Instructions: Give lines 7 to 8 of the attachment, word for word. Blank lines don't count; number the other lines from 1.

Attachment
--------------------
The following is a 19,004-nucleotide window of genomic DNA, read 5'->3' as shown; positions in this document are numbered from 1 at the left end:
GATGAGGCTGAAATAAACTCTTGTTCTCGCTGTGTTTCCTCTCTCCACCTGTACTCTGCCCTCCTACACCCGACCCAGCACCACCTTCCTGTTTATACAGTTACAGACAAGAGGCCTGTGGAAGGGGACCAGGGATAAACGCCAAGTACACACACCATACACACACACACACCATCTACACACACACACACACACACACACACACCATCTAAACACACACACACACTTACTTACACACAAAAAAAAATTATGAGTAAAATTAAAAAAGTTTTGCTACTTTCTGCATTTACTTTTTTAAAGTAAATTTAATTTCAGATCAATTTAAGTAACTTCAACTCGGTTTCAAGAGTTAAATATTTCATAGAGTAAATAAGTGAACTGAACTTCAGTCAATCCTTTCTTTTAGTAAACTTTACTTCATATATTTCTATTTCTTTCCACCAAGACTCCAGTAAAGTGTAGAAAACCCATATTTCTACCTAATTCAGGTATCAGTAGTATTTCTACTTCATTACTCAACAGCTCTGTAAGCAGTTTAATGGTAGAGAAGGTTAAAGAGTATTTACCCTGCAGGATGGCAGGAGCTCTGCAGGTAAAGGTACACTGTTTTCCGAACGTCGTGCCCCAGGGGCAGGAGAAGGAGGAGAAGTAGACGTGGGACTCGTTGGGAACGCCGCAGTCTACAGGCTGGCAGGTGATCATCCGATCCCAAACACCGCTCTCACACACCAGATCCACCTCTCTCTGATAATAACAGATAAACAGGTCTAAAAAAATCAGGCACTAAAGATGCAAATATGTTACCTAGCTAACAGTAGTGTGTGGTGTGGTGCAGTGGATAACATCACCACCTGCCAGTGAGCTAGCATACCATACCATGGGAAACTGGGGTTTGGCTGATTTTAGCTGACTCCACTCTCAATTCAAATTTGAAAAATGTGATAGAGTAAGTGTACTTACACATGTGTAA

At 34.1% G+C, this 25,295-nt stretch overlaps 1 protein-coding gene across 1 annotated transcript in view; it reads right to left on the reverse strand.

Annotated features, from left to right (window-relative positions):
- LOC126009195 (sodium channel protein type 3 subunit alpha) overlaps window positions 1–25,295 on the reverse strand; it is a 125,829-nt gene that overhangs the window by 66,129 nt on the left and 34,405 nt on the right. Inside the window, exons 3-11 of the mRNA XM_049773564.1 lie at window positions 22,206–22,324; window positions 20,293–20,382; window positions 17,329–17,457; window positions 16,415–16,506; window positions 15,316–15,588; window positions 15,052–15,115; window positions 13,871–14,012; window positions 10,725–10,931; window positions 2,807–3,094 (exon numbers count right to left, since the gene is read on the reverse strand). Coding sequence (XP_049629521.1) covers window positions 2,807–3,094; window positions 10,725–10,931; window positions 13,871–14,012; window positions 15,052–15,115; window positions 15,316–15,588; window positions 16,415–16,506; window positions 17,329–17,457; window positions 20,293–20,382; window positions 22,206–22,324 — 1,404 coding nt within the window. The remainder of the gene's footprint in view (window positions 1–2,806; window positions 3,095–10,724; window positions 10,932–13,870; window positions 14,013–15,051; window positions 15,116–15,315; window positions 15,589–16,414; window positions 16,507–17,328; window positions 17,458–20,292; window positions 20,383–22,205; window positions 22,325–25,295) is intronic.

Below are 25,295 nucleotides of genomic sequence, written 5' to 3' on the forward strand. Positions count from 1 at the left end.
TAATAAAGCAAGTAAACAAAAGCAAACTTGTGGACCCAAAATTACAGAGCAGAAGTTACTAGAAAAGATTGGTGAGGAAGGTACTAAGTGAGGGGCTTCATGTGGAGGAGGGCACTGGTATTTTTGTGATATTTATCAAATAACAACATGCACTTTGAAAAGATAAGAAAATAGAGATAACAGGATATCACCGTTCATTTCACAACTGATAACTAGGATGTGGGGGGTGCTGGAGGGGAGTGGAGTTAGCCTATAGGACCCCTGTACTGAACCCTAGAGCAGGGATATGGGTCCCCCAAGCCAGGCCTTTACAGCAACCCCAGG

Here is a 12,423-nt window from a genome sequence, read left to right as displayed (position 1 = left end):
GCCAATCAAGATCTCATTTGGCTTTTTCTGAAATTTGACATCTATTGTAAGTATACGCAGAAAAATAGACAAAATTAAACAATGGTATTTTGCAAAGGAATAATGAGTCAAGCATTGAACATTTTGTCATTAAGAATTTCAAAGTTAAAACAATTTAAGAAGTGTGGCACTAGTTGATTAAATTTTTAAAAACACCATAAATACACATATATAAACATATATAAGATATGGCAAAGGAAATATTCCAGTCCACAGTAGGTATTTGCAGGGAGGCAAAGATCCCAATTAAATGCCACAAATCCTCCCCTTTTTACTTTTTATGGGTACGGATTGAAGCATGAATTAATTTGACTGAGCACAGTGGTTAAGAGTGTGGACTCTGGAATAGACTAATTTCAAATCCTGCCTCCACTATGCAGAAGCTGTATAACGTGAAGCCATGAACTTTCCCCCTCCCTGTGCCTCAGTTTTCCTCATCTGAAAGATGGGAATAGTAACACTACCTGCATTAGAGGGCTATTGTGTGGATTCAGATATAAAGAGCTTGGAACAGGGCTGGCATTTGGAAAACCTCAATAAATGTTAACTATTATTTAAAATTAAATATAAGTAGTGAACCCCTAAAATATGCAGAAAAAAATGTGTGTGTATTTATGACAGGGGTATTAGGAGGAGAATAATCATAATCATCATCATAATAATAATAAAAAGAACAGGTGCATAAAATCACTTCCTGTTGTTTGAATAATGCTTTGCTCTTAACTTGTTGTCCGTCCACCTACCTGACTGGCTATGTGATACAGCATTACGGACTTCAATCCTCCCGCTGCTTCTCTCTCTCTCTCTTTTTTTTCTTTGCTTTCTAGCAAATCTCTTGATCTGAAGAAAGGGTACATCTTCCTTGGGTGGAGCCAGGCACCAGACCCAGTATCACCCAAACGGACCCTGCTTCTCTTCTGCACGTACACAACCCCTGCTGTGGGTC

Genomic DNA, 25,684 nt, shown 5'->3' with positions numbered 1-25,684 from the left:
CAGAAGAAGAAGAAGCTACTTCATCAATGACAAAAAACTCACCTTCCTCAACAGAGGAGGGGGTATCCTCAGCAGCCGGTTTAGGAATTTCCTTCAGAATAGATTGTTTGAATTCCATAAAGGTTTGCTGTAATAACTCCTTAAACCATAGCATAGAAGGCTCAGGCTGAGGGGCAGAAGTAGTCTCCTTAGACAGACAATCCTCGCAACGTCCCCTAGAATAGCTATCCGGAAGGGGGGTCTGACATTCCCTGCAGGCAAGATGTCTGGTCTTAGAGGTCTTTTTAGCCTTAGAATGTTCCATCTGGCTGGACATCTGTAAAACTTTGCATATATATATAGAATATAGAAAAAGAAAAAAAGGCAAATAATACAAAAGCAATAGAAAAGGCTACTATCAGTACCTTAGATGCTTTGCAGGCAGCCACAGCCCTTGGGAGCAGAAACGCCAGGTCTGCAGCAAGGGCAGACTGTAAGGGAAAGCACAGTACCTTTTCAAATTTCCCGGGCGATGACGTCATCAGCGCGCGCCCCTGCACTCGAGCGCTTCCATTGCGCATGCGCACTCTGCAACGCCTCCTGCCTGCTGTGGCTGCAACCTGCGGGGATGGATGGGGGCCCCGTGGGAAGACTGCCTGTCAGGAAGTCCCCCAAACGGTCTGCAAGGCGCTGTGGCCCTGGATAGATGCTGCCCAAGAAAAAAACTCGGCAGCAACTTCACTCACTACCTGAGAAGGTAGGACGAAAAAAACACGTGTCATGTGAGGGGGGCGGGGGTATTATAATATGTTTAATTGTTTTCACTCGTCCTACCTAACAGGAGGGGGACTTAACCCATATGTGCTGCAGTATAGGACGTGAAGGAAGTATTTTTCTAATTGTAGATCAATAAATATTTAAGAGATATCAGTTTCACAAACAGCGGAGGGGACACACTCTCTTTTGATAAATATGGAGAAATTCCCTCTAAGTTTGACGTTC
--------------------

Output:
TAATAAAGCAAGTAAACAAAAGCAAACTTGTGGACCCAAAATTACAGAGCAGAAGTTACTAGAAAAGATTGGTGAGGAAGGTACTAAGTGAGGGGCTTCATGTGGAGGAGGGCACTGGTATTTTTGTGATATTTATCAAATAACAACATGCACTTTGAAAAGATAAGAAAATAGAGATAACAGGATATCACCGTTCATTTCACAACTGATAACTAGGATGTGGGGGGTGCTGGAGGGGAGTGGAGTTAGCCTATAGGACCCCTGTACTGAACCCTAGAGCAGGGATATGGGTCCCCCAAGCCAGGCCTTTACAGCAACCCCAGG

Here is a 12,423-nt window from a genome sequence, read left to right as displayed (position 1 = left end):